Disclaimer: This preview is from a reviewer’s copy of the game that was provided by Button Shy Games to Open Seat Gaming, but opinions are our own based on several plays of the game.
Publisher: Button Shy
Designers: Steven Aramini, Danny Devine, Paul Kluka
Main Game Mechanisms: City Building, Cooperative Play
Number of Players: 1 to 4
Game Time: 15 to 20 minutes
Description: You’re a city planner that is working to build the bustling city of Sprawlopolis. As with any building job, you have to fall within certain parameters – and that’s the basis of this game.
Developed by the same team that put out Circle the Wagons and also published by Button Shy Games, this takes a lot of ideas from Circle the Wagons and makes it a cooperative game.
At the beginning of the game, you take 3 random cards out of the deck and flip them to their scoring side. Add the numbers together on those cards and that is your scoring goal. Each of those cards has a rule that you need to follow in order to score points, and you’ll use the rest of the deck (15 cards) to build a city.
The scoring restrictions are related to the features (called zones) on the cards. Each card has 4 areas – industrial (gray), commercial (blue), residential (orange), and parks (green). There are also roads going through every feature but the parks. Some of the scoring cards will tell you that you need to have certain features next to each other; others will tell you that you need to have certain features in certain areas, and so on.
During the game, you are taking turns playing cards. The active player has 3 cards in hand, and after the active player plays a card, they pass whatever that they didn’t use to the next active player and draws the top card from the stack. When you place cards, they can’t be tucked under an existing card, you cannot put the card on its side, and you can’t place it so that the card is only connected to the city by a corner.
After all 15 cards have been added to the city, the scoring for normal mode is as follows:
- You get points for the largest block group of each zone type, 1 point per block.
- You get points based on the scoring restrictions from the beginning of the game (explained on each card).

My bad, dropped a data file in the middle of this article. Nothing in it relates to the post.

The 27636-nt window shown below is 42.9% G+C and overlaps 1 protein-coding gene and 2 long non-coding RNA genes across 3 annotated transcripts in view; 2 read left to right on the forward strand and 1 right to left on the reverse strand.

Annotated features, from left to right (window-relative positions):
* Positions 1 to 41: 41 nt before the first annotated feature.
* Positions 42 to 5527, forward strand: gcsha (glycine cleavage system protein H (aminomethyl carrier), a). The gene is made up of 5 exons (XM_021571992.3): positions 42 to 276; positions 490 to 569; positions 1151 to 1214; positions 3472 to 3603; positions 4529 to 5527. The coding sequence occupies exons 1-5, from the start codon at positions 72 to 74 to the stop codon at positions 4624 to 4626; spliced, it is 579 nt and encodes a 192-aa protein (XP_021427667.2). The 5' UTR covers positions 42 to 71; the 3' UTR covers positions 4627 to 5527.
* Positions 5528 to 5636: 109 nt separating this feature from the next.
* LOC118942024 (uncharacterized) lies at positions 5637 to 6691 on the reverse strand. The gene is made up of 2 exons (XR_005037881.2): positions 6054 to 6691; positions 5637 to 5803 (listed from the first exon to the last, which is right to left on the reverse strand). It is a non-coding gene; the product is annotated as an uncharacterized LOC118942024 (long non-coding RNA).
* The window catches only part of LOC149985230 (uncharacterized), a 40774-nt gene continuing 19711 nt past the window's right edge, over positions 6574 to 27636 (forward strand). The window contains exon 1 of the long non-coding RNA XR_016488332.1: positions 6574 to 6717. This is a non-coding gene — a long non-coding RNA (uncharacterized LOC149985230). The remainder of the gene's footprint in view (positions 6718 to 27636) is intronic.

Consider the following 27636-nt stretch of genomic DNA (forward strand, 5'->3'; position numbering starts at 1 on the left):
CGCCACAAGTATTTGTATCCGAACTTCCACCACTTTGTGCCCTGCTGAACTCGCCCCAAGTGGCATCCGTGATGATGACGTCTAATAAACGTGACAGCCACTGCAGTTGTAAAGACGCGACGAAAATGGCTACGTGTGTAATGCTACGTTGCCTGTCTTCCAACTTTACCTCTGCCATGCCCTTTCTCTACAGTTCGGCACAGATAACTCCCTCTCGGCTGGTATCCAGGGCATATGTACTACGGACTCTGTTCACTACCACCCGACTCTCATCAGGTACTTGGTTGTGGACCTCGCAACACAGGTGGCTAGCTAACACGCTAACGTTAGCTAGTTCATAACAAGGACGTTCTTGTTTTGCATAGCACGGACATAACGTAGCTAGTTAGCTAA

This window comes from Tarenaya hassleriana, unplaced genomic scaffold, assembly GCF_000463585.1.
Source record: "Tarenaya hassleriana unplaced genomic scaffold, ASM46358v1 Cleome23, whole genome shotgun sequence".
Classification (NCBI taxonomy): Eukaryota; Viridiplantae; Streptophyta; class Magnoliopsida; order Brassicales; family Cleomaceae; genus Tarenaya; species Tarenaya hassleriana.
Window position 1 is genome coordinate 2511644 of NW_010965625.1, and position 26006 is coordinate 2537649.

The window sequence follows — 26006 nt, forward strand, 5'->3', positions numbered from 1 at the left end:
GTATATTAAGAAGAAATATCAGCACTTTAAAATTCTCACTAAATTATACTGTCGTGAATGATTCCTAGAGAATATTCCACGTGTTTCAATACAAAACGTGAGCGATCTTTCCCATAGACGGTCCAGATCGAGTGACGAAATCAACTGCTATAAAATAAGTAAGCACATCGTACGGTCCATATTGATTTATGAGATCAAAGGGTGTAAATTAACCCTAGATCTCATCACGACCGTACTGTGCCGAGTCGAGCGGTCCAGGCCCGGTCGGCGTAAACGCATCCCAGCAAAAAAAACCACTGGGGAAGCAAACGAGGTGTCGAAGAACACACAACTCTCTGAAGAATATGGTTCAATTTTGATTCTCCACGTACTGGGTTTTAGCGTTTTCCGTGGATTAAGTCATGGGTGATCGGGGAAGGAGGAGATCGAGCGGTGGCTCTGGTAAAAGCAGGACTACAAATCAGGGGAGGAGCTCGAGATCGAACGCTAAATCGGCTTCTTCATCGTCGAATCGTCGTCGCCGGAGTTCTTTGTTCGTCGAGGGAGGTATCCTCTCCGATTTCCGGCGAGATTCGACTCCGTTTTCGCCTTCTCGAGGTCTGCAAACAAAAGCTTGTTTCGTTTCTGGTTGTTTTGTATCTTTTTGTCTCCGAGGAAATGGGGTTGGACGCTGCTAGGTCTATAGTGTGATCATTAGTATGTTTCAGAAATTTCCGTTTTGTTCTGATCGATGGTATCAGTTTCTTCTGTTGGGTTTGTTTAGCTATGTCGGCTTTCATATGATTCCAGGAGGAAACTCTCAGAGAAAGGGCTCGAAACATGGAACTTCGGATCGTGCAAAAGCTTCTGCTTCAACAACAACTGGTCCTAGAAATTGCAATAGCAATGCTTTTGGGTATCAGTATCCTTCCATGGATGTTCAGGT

- You get -1 point for each road.
Easy scoring eliminates the negative points for roads, and hard scoring only scores the largest block group of one zone type. If you beat the scoring goal that you were given at the beginning of the game, you win!
Review: You all know by now that I love city-building games and that I haven’t been disappointed by one yet. So, when I got the opportunity to preview Sprawlopolis, I was all over it like white on rice, and I’m so glad that we did.
First, the art is incredibly simple, but I feel like it needs to be. Too many details and it would look way too busy and detract from the game. I like the distinction of colors – I’m not color blind, but I sometimes struggle with colors that are too similar, and I didn’t have an issue with this at all.
Sprawlopolis is a game that makes you use all of your brain. All of it. The spatial reasoning, the ability to figure out what it is that you’ll need to do in order to win, and all of it. It makes you think, and it makes you think in all of the best ways.
Can I tell you something? The mathematics that went into this game blows my mind. To be able to figure out the intricacies of the scoring and how to determine the scoring goals must have taken a lot of playtesting and tweaking. The goals with the lower numbers are harder for you to complete, and the higher scoring goals are easier to do, but you can tell it took a lot of tweaking and mathing things out to figure it all out. And I cannot finish this review without telling the designers and publisher that you are amazing for being able to balance such a small game so well. Major props.
My only complaint – and it’s a minor one – is scoring the roads as negative points in normal mode. Unlike Carcassonne, there’s no rule that says that roads have to connect. But, if you don’t connect roads, the negative points could stack up at the end of the game, and counting them up can be a little fiddly. That’s not as much as of a complaint as it is an “it’s something that you’ll get better at dealing with over time.” They’ve taken that into account by allowing you to just ignore roads in easy mode, but I did want to make y’all aware of that.
There is so much game in these 18 cards – not only is it easy to take with you anywhere, but it gives me what I want from city building games in a 15 to 20 minute game. If I don’t have time to play Carcassonne (which, as many of you know, is my favorite game of all time), a quick game of Sprawloplis is going to scratch the same itch and I’m always satisfied after finishing a game of it. Yes, even if I lose miserably, like in this game (we scored exactly 1 point on Easy).
As you can tell, I love this game, and Sarah loves it too. She likes it so much that she tried it solo one night when I had to hit the hay early. It is my favorite Button Shy game right now, and I know that it’s going to keep hitting our table again and again.
Try, Buy, Deny: 100% back it. If you like city building games, if you like cooperative games, heck, if you like games at all, this is very likely to catch your attention and keep it for the long haul. It’s easy to learn, and as long as one of you understands the scoring at the end, you’ll be ready to roll.
The Kickstarter goes from May 15th to May 26th, and I will update the post with the link to the Kickstarter when it goes live. (Hey, guess what, here’s the link) Check it out and see if Sprawlopolis is for you!